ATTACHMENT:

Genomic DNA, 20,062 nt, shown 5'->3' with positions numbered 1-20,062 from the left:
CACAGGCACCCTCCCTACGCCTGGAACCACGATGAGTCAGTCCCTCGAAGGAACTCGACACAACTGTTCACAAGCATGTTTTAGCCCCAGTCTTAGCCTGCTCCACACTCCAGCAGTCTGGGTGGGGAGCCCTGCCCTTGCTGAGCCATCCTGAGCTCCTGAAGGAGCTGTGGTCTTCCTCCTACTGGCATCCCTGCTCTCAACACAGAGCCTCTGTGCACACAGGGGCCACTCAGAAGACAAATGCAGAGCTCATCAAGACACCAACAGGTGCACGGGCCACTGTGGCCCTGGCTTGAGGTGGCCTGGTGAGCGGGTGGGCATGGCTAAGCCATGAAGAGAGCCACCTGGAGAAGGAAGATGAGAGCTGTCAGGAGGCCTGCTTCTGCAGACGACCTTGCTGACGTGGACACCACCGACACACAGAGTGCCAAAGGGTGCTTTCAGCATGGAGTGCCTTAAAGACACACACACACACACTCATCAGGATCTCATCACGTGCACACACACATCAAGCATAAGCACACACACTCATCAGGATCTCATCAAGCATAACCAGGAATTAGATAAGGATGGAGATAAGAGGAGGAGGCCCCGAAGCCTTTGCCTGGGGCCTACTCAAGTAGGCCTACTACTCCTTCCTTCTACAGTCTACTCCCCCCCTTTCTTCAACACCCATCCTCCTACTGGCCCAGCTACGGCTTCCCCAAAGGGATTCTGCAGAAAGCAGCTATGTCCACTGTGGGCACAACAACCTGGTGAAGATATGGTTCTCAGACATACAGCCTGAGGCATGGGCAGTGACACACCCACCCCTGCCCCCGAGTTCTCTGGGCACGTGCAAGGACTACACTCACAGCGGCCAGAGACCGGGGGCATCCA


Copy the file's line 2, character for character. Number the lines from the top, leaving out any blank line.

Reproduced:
CACAGGCACCCTCCCTACGCCTGGAACCACGATGAGTCAGTCCCTCGAAGGAACTCGACACAACTGTTCACAAGCATGTTTTAGCCCCAGTCTTAGCCTGCTCCACACTCCAGCAGTCTGGGTGGGGAGCCCTGCCCTTGCTGAGCCATCCTGAGCTCCTGAAGGAGCTGTGGTCTTCCTCCTACTGGCATCCCTGCTCTCAACACAGAGCCTCTGTGCACACAGGGGCCACTCAGAAGACAAATGCAGAGCTCATCAAGACACCAACAGGTGCACGGGCCACTGTGGCCCTGGCTTGAGGTGGCCTGGTGAGCGGGTGGGCATGGCTAAGCCATGAAGAGAGCCACCTGGAGAAGGAAGATGAGAGCTGTCAGGAGGCCTGCTTCTGCAGACGACCTTGCTGACGTGGACACCACCGACACACAGAGTGCCAAAGGGTGCTTTCAGCATGGAGTGCCTTAAAGACACACACACACACACTCATCAGGATCTCATCACGTGCACACACACATCAAGCATAAGCACACACACTCATCAGGATCTCATCAAGCATAACCAGGAATTAGATAAGGATGGAGATAAGAGGAGGAGGCCCCGAAGCCTTTGCCTGGGGCCTACTCAAGTAGGCCTACTACTCCTTCCTTCTACAGTCTACTCCCCCCCTTTCTTCAACACCCATCCTCCTACTGGCCCAGCTACGGCTTCCCCAAAGGGATTCTGCAGAAAGCAGCTATGTCCACTGTGGGCACAACAACCTGGTGAAGATATGGTTCTCAGACATACAGCCTGAGGCATGGGCAGTGACACACCCACCCCTGCCCCCGAGTTCTCTGGGCACGTGCAAGGACTACACTCACAGCGGCCAGAGACCGGGGGCATCCA